Water remains unfit to drink in earthquake-hit areas

Water safety remains a problem in the earthquake-hit areas of Sichuan province, rescuers said on Wednesday.

Zhou Yun, with Mianyang city's disease control and prevention center, sampled 15 sites from mountain springs, rivers, wells and water treatment plants in six villages in Longmen township, Lushan county.

Analyzed in a laboratory set up in a tent, the water was found to be slightly turbid, organically contaminated and unsuitable for drinking.

"But it can be used for washing clothes and showering," Zhou said. Bacterial tests results have yet to be released.

"Now we need to inform the villagers not to drink water directly from mountain springs, rivers or wells," he said.

They also taught villagers simple water treatment measures. "By putting two potable water purification tablets in 15 liters of water and boiling it, people can drink the water," Zhou said.

Now residents rely largely on bottled water. However, this is not a permanent solution, he said.

A teacher who did not want to be identified told China Daily that clean potable water storage can only last for a day. "The water supply pipes have not reached our town," he said.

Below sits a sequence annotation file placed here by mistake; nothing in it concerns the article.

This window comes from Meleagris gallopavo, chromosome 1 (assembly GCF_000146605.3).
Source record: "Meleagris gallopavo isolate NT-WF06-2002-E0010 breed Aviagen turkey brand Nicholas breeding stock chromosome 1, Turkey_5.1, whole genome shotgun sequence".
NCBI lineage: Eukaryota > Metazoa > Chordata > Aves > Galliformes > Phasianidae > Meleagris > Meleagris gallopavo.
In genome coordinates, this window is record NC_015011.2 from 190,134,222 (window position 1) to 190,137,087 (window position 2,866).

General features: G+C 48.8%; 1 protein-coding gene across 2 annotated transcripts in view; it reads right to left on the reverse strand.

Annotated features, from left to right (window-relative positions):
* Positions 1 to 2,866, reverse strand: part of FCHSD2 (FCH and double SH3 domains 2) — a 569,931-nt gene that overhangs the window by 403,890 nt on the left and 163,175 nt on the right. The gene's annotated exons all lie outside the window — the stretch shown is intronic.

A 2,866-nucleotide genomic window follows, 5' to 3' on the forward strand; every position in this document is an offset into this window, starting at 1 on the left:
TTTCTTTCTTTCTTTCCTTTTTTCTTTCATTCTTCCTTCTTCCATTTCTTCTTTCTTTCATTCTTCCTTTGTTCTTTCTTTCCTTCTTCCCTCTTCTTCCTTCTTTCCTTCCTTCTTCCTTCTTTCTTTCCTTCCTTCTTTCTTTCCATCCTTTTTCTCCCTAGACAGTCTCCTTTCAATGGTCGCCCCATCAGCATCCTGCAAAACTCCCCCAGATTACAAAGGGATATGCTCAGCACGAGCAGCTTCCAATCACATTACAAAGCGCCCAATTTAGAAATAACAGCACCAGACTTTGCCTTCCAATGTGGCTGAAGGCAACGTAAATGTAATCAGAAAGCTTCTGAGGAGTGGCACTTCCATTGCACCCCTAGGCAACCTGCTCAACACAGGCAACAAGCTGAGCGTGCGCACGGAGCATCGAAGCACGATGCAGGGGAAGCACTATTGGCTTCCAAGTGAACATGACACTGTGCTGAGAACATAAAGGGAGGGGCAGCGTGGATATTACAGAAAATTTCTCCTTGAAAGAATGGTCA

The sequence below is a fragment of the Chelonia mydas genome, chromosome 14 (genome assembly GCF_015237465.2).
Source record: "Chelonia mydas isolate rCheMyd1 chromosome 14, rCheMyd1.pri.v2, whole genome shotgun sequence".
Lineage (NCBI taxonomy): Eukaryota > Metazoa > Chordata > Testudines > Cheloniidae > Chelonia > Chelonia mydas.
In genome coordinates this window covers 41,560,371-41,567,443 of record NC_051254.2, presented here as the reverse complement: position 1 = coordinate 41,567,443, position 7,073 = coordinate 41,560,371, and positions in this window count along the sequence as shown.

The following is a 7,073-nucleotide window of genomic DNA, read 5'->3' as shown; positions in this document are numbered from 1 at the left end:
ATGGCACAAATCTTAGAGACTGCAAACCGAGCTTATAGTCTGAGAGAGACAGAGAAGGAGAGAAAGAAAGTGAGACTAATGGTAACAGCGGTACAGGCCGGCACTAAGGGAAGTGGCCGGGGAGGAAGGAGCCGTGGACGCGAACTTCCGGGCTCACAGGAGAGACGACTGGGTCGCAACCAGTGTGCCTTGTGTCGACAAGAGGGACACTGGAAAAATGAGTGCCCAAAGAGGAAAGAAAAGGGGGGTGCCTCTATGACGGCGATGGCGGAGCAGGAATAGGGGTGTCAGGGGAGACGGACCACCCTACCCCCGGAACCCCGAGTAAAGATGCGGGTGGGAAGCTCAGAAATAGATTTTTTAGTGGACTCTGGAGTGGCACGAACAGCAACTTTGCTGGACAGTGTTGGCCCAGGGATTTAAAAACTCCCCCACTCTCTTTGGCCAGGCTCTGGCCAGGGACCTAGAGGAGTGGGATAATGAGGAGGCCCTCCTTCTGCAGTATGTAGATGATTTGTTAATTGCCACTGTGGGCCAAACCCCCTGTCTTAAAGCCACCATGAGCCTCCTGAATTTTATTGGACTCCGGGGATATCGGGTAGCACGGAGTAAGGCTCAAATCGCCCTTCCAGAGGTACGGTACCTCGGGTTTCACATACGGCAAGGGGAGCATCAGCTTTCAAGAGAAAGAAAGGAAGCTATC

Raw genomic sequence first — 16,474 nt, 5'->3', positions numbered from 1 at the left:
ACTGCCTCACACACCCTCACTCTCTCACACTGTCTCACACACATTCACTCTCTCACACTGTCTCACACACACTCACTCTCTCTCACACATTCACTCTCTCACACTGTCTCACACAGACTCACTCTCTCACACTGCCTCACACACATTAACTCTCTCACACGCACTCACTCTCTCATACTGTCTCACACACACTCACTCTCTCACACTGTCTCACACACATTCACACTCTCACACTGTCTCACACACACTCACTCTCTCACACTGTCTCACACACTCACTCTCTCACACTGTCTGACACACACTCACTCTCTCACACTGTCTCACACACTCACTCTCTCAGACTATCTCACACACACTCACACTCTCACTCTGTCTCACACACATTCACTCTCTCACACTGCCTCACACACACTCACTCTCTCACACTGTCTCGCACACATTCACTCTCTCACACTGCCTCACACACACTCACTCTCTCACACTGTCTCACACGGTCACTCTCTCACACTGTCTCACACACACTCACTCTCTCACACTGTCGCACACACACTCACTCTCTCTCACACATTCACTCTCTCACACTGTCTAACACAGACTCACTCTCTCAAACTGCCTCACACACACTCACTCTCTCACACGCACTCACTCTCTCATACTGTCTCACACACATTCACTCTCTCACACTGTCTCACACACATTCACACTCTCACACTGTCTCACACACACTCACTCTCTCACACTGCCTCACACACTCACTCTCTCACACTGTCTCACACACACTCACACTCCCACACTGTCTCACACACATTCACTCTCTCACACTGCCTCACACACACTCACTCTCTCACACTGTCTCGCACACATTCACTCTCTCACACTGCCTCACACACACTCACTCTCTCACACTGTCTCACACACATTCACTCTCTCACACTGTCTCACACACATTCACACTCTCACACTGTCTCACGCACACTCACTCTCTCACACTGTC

Zhou and other health personnel said that they have a lot of work to do as local people do not have much knowledge about water safety.

In Lushan, where a major shelter has been built near a stadium, residents tried to pump water out of the swimming pool for daily use.

Zhu Xiaoping, an expert with the Sichuan CDC, said that the bacteria in the water from the pool exceeded standards.

"We have put up a sign there and warned residents not to drink from it," Zhu said.

Zhu said the next thing they will do is investigate water sources. "But that would need government support from forestry, agriculture and water authorities," Zhou said.

To ensure villagers' health, fecal bacteria should also be prevented from polluting the water. However, as villagers have all moved to shelters, a lack of toilets has become a problem.

Outdoor latrine pits cannot be flushed, as running water has not been restored. "This could trigger public health risks," said Zhang Biao, a doctor with the Chengdu air force medical team.

Now they spray the pits with quicklime to disinfect them, and 337 makeshift toilets will be built in the disaster area to ease hygiene problems, said Zhang Chengwen from the Red Cross Society of China's Yunnan office.


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